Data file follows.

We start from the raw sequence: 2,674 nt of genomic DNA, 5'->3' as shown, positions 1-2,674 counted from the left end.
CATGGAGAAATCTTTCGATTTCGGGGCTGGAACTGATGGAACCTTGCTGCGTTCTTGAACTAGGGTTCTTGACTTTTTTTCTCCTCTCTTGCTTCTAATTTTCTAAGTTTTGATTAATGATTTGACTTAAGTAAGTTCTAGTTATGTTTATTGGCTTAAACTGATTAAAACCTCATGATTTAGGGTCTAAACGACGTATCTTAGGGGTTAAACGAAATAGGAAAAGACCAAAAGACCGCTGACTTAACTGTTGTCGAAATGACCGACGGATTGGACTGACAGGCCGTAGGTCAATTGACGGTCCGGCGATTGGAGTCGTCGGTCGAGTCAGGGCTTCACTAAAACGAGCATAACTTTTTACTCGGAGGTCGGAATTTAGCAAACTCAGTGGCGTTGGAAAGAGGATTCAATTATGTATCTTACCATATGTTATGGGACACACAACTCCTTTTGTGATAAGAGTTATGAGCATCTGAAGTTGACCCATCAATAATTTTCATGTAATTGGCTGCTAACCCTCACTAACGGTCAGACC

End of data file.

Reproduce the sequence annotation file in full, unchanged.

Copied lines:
We start from the raw sequence: 2,674 nt of genomic DNA, 5'->3' as shown, positions 1-2,674 counted from the left end.
CATGGAGAAATCTTTCGATTTCGGGGCTGGAACTGATGGAACCTTGCTGCGTTCTTGAACTAGGGTTCTTGACTTTTTTTCTCCTCTCTTGCTTCTAATTTTCTAAGTTTTGATTAATGATTTGACTTAAGTAAGTTCTAGTTATGTTTATTGGCTTAAACTGATTAAAACCTCATGATTTAGGGTCTAAACGACGTATCTTAGGGGTTAAACGAAATAGGAAAAGACCAAAAGACCGCTGACTTAACTGTTGTCGAAATGACCGACGGATTGGACTGACAGGCCGTAGGTCAATTGACGGTCCGGCGATTGGAGTCGTCGGTCGAGTCAGGGCTTCACTAAAACGAGCATAACTTTTTACTCGGAGGTCGGAATTTAGCAAACTCAGTGGCGTTGGAAAGAGGATTCAATTATGTATCTTACCATATGTTATGGGACACACAACTCCTTTTGTGATAAGAGTTATGAGCATCTGAAGTTGACCCATCAATAATTTTCATGTAATTGGCTGCTAACCCTCACTAACGGTCAGACC